An automated system for organizing, presenting, and manipulating medical images includes a database in which the medical images are structured into groups, each group including one or more image series, each image series including an ordered sequence of images which illustrate incrementally registered aspects of an anatomical target. Image series are presented in their sequential order either in a monitor presentation format which displays each sequence in its entirety in a single monitor display container or which presents two or more image series, image-by-image, in adjacent presentation areas of a series display container. The system includes a plurality of monitors in which all monitors, save one, produce display containers for image series presentation. One monitor is reserved for displaying a working palette to which images of the image series displayed on the other monitors may be moved. The system activates a monitor in a plurality of monitors in response to movement of a cursor between monitors. An active monitor is indicated by presentation of a control panel. The system also provides heads-up presentation of control panel icons at a cursor location outside of the control panel by sequentially changing the shape of the cursor to the icon shapes for user selection.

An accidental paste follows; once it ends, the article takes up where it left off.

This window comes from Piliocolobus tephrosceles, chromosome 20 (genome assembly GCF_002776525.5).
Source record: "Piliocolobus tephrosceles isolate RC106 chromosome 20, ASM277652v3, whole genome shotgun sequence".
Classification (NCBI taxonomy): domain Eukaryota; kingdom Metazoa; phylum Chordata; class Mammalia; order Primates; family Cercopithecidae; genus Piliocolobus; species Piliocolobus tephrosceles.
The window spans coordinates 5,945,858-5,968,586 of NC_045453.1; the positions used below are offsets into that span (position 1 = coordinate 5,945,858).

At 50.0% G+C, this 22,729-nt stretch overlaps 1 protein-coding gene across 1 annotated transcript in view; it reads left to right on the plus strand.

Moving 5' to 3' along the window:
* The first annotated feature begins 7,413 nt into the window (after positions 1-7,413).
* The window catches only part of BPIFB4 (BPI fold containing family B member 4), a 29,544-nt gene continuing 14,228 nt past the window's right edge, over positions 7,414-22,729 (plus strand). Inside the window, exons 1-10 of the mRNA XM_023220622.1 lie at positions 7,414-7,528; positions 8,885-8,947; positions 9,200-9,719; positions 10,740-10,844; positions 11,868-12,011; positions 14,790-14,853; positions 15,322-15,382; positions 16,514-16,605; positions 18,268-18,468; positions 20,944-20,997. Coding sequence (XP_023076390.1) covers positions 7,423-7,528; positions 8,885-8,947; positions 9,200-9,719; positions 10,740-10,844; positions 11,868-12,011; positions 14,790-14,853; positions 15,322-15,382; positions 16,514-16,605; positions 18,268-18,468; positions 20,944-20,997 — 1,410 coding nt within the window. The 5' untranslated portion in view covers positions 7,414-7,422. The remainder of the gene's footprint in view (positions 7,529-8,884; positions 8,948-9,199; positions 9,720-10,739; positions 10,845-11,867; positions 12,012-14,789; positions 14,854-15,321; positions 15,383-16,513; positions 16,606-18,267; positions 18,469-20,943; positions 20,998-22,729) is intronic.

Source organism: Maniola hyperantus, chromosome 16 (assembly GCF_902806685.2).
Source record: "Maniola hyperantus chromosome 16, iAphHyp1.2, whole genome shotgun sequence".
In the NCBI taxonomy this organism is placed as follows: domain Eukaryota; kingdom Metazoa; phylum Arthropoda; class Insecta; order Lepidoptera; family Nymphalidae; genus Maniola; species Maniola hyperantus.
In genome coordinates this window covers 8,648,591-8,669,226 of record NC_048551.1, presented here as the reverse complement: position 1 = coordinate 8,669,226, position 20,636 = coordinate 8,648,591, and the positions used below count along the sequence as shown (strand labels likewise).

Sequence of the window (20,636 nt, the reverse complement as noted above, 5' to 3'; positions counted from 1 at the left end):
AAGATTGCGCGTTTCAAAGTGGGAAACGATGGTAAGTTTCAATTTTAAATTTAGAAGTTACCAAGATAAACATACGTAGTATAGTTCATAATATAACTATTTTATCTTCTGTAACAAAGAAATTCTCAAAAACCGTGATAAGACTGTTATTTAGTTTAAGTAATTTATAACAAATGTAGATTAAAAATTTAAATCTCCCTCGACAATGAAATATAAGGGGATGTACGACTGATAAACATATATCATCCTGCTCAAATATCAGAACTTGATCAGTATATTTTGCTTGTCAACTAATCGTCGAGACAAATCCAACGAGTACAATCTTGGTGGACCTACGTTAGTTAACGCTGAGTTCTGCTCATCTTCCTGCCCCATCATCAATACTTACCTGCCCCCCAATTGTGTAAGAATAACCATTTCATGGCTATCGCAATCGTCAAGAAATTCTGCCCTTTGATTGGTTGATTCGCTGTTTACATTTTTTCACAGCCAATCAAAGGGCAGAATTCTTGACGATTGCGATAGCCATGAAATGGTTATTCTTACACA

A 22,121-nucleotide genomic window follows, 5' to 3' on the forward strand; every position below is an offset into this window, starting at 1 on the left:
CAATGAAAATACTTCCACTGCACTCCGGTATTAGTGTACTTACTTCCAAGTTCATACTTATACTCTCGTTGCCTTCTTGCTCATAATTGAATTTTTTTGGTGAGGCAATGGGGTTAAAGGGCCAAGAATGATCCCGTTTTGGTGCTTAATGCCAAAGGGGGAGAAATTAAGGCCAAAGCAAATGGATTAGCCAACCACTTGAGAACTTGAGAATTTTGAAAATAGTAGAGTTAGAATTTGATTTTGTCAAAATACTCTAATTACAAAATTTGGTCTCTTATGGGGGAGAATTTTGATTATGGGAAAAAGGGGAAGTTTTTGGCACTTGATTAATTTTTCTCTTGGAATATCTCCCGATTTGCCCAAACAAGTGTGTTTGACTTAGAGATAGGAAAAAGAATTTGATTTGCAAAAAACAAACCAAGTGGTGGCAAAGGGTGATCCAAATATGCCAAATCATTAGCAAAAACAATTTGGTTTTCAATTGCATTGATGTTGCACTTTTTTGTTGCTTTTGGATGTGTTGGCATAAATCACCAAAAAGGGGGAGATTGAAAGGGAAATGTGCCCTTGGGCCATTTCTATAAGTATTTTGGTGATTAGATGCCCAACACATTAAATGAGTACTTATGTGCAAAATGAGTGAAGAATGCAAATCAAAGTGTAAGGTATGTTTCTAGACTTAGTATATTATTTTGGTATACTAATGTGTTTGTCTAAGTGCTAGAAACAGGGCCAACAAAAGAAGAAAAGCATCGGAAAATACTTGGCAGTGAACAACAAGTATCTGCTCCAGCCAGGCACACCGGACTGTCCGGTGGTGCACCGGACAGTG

Got all that? Here’s a drawing from the patent that gives you a vague idea of the approach:
Feel free to read the entire patent at your leisure. The Summary continues: